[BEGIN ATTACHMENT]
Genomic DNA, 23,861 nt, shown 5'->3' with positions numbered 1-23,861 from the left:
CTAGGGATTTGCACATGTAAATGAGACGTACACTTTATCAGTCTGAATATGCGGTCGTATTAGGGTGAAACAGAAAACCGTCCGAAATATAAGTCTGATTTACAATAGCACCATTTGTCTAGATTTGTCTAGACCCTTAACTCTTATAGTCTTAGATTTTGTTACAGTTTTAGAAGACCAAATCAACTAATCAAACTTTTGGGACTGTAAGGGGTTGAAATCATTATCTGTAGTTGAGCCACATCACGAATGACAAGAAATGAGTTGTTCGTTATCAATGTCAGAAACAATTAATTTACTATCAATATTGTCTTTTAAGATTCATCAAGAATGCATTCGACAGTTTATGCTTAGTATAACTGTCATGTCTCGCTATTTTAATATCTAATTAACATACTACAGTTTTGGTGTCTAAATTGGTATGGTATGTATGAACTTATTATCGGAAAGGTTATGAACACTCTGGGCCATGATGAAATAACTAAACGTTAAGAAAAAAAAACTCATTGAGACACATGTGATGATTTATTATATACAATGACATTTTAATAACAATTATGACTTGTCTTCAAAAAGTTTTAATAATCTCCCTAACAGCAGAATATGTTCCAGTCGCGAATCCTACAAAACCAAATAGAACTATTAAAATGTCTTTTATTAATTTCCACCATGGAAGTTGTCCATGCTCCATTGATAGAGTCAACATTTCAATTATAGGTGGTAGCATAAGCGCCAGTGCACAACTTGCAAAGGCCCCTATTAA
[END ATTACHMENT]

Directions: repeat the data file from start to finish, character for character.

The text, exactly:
Genomic DNA, 23,861 nt, shown 5'->3' with positions numbered 1-23,861 from the left:
CTAGGGATTTGCACATGTAAATGAGACGTACACTTTATCAGTCTGAATATGCGGTCGTATTAGGGTGAAACAGAAAACCGTCCGAAATATAAGTCTGATTTACAATAGCACCATTTGTCTAGATTTGTCTAGACCCTTAACTCTTATAGTCTTAGATTTTGTTACAGTTTTAGAAGACCAAATCAACTAATCAAACTTTTGGGACTGTAAGGGGTTGAAATCATTATCTGTAGTTGAGCCACATCACGAATGACAAGAAATGAGTTGTTCGTTATCAATGTCAGAAACAATTAATTTACTATCAATATTGTCTTTTAAGATTCATCAAGAATGCATTCGACAGTTTATGCTTAGTATAACTGTCATGTCTCGCTATTTTAATATCTAATTAACATACTACAGTTTTGGTGTCTAAATTGGTATGGTATGTATGAACTTATTATCGGAAAGGTTATGAACACTCTGGGCCATGATGAAATAACTAAACGTTAAGAAAAAAAAACTCATTGAGACACATGTGATGATTTATTATATACAATGACATTTTAATAACAATTATGACTTGTCTTCAAAAAGTTTTAATAATCTCCCTAACAGCAGAATATGTTCCAGTCGCGAATCCTACAAAACCAAATAGAACTATTAAAATGTCTTTTATTAATTTCCACCATGGAAGTTGTCCATGCTCCATTGATAGAGTCAACATTTCAATTATAGGTGGTAGCATAAGCGCCAGTGCACAACTTGCAAAGGCCCCTATTAA